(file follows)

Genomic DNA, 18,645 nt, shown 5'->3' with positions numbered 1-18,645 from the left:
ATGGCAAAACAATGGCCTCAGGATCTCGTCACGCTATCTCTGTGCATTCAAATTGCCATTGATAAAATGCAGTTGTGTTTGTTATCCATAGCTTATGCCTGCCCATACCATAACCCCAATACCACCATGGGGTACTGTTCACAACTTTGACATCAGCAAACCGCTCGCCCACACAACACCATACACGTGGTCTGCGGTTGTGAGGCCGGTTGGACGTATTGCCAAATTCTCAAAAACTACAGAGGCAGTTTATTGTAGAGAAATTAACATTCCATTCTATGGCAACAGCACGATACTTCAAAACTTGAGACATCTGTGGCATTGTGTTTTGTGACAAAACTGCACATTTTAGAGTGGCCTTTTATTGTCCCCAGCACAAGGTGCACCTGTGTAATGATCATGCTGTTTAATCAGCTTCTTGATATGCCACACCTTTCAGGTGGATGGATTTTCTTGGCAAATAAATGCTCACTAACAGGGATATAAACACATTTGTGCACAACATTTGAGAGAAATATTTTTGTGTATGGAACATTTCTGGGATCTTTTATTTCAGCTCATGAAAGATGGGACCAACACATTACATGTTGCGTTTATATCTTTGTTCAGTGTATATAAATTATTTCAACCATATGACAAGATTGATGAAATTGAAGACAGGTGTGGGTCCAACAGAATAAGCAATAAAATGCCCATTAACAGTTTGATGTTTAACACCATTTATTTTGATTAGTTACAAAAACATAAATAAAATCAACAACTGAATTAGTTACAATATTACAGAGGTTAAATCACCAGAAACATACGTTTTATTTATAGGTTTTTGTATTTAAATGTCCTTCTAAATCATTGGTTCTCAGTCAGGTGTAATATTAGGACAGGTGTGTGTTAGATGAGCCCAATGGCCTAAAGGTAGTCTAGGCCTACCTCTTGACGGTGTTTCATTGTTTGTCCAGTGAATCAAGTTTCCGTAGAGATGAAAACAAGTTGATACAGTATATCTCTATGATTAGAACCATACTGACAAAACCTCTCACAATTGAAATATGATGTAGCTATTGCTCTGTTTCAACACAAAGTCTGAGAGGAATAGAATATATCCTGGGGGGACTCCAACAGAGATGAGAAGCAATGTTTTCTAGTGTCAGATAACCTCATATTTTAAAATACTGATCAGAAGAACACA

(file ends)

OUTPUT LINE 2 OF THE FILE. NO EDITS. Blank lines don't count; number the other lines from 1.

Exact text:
ATGGCAAAACAATGGCCTCAGGATCTCGTCACGCTATCTCTGTGCATTCAAATTGCCATTGATAAAATGCAGTTGTGTTTGTTATCCATAGCTTATGCCTGCCCATACCATAACCCCAATACCACCATGGGGTACTGTTCACAACTTTGACATCAGCAAACCGCTCGCCCACACAACACCATACACGTGGTCTGCGGTTGTGAGGCCGGTTGGACGTATTGCCAAATTCTCAAAAACTACAGAGGCAGTTTATTGTAGAGAAATTAACATTCCATTCTATGGCAACAGCACGATACTTCAAAACTTGAGACATCTGTGGCATTGTGTTTTGTGACAAAACTGCACATTTTAGAGTGGCCTTTTATTGTCCCCAGCACAAGGTGCACCTGTGTAATGATCATGCTGTTTAATCAGCTTCTTGATATGCCACACCTTTCAGGTGGATGGATTTTCTTGGCAAATAAATGCTCACTAACAGGGATATAAACACATTTGTGCACAACATTTGAGAGAAATATTTTTGTGTATGGAACATTTCTGGGATCTTTTATTTCAGCTCATGAAAGATGGGACCAACACATTACATGTTGCGTTTATATCTTTGTTCAGTGTATATAAATTATTTCAACCATATGACAAGATTGATGAAATTGAAGACAGGTGTGGGTCCAACAGAATAAGCAATAAAATGCCCATTAACAGTTTGATGTTTAACACCATTTATTTTGATTAGTTACAAAAACATAAATAAAATCAACAACTGAATTAGTTACAATATTACAGAGGTTAAATCACCAGAAACATACGTTTTATTTATAGGTTTTTGTATTTAAATGTCCTTCTAAATCATTGGTTCTCAGTCAGGTGTAATATTAGGACAGGTGTGTGTTAGATGAGCCCAATGGCCTAAAGGTAGTCTAGGCCTACCTCTTGACGGTGTTTCATTGTTTGTCCAGTGAATCAAGTTTCCGTAGAGATGAAAACAAGTTGATACAGTATATCTCTATGATTAGAACCATACTGACAAAACCTCTCACAATTGAAATATGATGTAGCTATTGCTCTGTTTCAACACAAAGTCTGAGAGGAATAGAATATATCCTGGGGGGACTCCAACAGAGATGAGAAGCAATGTTTTCTAGTGTCAGATAACCTCATATTTTAAAATACTGATCAGAAGAACACA